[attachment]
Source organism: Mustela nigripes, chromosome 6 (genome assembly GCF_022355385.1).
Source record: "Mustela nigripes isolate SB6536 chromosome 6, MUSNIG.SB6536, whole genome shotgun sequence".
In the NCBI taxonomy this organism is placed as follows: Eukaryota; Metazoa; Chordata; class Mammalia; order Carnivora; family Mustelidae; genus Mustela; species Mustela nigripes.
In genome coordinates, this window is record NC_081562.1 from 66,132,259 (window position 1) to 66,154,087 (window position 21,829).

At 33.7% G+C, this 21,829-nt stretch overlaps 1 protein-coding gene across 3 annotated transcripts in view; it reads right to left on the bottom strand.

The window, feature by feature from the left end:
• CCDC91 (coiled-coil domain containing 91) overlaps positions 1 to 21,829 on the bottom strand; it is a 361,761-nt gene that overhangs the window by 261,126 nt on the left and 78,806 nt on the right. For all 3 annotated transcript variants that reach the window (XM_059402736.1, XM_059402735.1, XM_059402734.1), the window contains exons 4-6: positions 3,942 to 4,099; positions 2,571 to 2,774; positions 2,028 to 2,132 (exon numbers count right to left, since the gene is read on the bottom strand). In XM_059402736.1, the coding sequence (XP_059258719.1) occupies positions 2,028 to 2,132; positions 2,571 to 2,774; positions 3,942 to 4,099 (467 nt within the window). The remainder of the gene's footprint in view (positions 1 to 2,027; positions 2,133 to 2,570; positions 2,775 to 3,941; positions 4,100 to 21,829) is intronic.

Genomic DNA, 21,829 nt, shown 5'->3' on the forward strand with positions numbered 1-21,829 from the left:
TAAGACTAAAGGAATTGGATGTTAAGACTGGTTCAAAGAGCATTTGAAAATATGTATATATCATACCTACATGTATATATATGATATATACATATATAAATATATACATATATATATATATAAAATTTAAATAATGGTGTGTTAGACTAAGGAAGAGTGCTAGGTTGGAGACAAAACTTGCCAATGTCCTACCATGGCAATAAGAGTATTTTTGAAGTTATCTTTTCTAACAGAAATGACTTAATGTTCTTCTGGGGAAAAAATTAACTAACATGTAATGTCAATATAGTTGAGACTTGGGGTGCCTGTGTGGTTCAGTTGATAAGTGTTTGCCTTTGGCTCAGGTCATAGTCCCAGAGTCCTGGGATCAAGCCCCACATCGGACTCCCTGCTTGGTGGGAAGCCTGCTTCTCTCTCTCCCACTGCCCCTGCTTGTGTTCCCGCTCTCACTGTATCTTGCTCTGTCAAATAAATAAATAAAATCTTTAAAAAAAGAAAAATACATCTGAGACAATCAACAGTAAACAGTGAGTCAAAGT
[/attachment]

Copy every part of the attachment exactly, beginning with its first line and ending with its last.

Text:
Source organism: Mustela nigripes, chromosome 6 (genome assembly GCF_022355385.1).
Source record: "Mustela nigripes isolate SB6536 chromosome 6, MUSNIG.SB6536, whole genome shotgun sequence".
In the NCBI taxonomy this organism is placed as follows: Eukaryota; Metazoa; Chordata; class Mammalia; order Carnivora; family Mustelidae; genus Mustela; species Mustela nigripes.
In genome coordinates, this window is record NC_081562.1 from 66,132,259 (window position 1) to 66,154,087 (window position 21,829).

At 33.7% G+C, this 21,829-nt stretch overlaps 1 protein-coding gene across 3 annotated transcripts in view; it reads right to left on the bottom strand.

The window, feature by feature from the left end:
• CCDC91 (coiled-coil domain containing 91) overlaps positions 1 to 21,829 on the bottom strand; it is a 361,761-nt gene that overhangs the window by 261,126 nt on the left and 78,806 nt on the right. For all 3 annotated transcript variants that reach the window (XM_059402736.1, XM_059402735.1, XM_059402734.1), the window contains exons 4-6: positions 3,942 to 4,099; positions 2,571 to 2,774; positions 2,028 to 2,132 (exon numbers count right to left, since the gene is read on the bottom strand). In XM_059402736.1, the coding sequence (XP_059258719.1) occupies positions 2,028 to 2,132; positions 2,571 to 2,774; positions 3,942 to 4,099 (467 nt within the window). The remainder of the gene's footprint in view (positions 1 to 2,027; positions 2,133 to 2,570; positions 2,775 to 3,941; positions 4,100 to 21,829) is intronic.

Genomic DNA, 21,829 nt, shown 5'->3' on the forward strand with positions numbered 1-21,829 from the left:
TAAGACTAAAGGAATTGGATGTTAAGACTGGTTCAAAGAGCATTTGAAAATATGTATATATCATACCTACATGTATATATATGATATATACATATATAAATATATACATATATATATATATAAAATTTAAATAATGGTGTGTTAGACTAAGGAAGAGTGCTAGGTTGGAGACAAAACTTGCCAATGTCCTACCATGGCAATAAGAGTATTTTTGAAGTTATCTTTTCTAACAGAAATGACTTAATGTTCTTCTGGGGAAAAAATTAACTAACATGTAATGTCAATATAGTTGAGACTTGGGGTGCCTGTGTGGTTCAGTTGATAAGTGTTTGCCTTTGGCTCAGGTCATAGTCCCAGAGTCCTGGGATCAAGCCCCACATCGGACTCCCTGCTTGGTGGGAAGCCTGCTTCTCTCTCTCCCACTGCCCCTGCTTGTGTTCCCGCTCTCACTGTATCTTGCTCTGTCAAATAAATAAATAAAATCTTTAAAAAAAGAAAAATACATCTGAGACAATCAACAGTAAACAGTGAGTCAAAGT